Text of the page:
Bowery buffs, prepared to be glued to a seat at Anthology Film Archives all weekend long. David Mulkins, chair of the Bowery Alliance of Neighbors preservation group, has curated a program of films that show the old Bowery Lane at its glitziest and its seediest. The title of the series, “From Mae West to Punk: Bowery On Film” pretty much says it all.

While Lionel Rogosin’s 1956 work of cinema verite, On the Bowery, received a lot of attention when it was screened at Film Forum and released on DVD (it’ll show at Anthology along with “How Do You Like the Bowery?”, a short 1964 doc in which skid row denizens answer just that question), the others featured here aren’t quite as well known.

There’ll be two films by Raoul Walsh: The Bowery (1933) and Regeneration (the latter, released in 1915, is said to be the first feature-length gangster film and will be accompanied by various short kinetoscope and mutoscope pieces showing life on the Bowery). She Done Him Wrong, starring Mae West, is described as a “a raunchy, wise-cracking homage to the gay 1890s Bowery.” On Saturday, a series of shorts range from documentation of life around the Bowery Mission to a poolside chat with Bugs Bunny, who reveals his Lower East Side roots (who knew?).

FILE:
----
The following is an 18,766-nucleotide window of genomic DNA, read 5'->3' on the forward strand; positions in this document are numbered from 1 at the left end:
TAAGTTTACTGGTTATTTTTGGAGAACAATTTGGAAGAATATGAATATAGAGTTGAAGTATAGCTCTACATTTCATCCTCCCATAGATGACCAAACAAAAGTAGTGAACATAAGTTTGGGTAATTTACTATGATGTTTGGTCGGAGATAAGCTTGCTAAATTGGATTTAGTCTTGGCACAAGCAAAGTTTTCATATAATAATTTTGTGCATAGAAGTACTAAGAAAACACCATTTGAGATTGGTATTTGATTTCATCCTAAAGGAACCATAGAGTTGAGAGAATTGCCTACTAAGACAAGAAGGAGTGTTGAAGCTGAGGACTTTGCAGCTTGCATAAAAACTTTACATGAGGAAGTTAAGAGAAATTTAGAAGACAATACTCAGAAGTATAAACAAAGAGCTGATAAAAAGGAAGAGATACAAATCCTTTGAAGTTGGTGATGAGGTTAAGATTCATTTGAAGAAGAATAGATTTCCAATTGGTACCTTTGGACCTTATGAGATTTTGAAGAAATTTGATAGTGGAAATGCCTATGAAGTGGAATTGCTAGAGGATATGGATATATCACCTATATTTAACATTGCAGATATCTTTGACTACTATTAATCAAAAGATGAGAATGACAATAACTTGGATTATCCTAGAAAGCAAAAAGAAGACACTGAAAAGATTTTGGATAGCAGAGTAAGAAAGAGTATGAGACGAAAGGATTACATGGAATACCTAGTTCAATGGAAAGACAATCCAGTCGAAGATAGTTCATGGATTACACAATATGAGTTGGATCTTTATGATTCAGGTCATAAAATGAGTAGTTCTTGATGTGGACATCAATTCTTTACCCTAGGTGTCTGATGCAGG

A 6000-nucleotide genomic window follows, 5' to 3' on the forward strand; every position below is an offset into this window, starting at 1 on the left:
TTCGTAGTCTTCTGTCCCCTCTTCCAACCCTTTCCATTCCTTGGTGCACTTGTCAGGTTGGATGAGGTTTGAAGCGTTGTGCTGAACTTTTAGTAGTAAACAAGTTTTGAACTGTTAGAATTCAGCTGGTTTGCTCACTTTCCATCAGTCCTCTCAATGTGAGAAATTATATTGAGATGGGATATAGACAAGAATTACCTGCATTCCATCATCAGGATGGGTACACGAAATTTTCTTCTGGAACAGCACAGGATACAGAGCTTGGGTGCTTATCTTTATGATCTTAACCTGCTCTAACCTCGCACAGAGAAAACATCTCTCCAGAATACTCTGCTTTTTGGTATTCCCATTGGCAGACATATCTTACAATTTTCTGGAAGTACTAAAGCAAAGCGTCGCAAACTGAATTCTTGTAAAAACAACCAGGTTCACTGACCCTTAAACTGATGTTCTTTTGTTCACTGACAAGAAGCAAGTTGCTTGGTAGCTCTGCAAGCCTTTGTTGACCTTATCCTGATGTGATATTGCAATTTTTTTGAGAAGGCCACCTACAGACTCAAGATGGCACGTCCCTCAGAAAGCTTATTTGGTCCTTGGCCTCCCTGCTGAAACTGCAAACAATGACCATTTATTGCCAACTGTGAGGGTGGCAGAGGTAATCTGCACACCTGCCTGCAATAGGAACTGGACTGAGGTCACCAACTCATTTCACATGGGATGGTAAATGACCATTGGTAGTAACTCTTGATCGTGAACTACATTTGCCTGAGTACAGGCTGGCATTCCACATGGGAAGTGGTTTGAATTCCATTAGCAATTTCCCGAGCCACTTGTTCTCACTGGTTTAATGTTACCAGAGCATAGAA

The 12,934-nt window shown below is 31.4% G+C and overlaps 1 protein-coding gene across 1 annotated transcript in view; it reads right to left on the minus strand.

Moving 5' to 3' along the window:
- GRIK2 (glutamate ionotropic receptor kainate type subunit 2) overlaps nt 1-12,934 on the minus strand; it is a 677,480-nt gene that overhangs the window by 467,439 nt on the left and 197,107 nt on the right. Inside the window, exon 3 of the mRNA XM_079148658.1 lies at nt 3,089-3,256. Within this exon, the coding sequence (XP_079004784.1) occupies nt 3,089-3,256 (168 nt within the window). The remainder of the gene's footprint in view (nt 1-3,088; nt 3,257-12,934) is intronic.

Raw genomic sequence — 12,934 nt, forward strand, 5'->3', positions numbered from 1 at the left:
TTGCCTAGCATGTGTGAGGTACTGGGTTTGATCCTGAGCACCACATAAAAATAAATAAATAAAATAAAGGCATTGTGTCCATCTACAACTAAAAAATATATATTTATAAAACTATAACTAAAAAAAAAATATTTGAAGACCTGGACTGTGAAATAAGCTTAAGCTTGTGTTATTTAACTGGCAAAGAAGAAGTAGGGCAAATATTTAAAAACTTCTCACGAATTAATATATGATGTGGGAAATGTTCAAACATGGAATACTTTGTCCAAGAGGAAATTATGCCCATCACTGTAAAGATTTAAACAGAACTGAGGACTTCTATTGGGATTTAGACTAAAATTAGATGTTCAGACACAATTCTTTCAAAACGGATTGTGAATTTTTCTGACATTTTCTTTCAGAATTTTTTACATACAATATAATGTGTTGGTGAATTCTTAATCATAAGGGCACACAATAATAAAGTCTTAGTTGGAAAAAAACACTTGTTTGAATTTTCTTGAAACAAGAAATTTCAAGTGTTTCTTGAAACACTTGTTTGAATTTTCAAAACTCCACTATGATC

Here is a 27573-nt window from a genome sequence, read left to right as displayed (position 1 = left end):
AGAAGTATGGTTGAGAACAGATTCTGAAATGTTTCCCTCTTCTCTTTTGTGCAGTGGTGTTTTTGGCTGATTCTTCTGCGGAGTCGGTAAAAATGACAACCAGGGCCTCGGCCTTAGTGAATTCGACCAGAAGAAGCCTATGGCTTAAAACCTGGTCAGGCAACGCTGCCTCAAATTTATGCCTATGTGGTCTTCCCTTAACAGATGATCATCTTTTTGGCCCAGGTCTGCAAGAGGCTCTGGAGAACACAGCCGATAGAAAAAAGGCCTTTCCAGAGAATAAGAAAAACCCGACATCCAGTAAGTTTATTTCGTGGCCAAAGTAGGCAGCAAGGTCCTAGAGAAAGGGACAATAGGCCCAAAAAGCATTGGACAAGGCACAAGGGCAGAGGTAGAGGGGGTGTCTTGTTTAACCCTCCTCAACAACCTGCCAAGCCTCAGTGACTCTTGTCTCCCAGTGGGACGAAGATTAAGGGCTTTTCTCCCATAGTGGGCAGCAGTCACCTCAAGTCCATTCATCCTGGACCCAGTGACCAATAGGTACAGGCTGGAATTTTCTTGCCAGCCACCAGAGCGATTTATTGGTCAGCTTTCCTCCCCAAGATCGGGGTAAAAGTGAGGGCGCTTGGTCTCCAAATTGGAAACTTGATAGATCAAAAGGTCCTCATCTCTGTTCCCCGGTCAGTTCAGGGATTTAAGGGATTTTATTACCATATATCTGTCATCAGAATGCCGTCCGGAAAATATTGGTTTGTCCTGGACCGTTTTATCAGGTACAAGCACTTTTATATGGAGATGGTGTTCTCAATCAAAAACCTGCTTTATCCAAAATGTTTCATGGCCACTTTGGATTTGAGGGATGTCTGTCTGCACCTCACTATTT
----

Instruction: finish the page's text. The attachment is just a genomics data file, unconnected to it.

There are films of more recent vintage, as well: In The Vanishing City (2009), city planners, developers, politicians, small business owners, landlords, and tenants speak with filmmakers Jen Senko and Fiore DeRosa (who will attend Monday’s screening) about gentrification. And what would a Bowery film fest be without a documentary about CBGB? Mandy Stein’s 2009 doc, Burning Down the House, features interviews with Hilly Kristal, Richard Hell, Jim Jarmusch, Deborah Harry, and David Byrne.

For showtimes and tickets, head over to Anthology.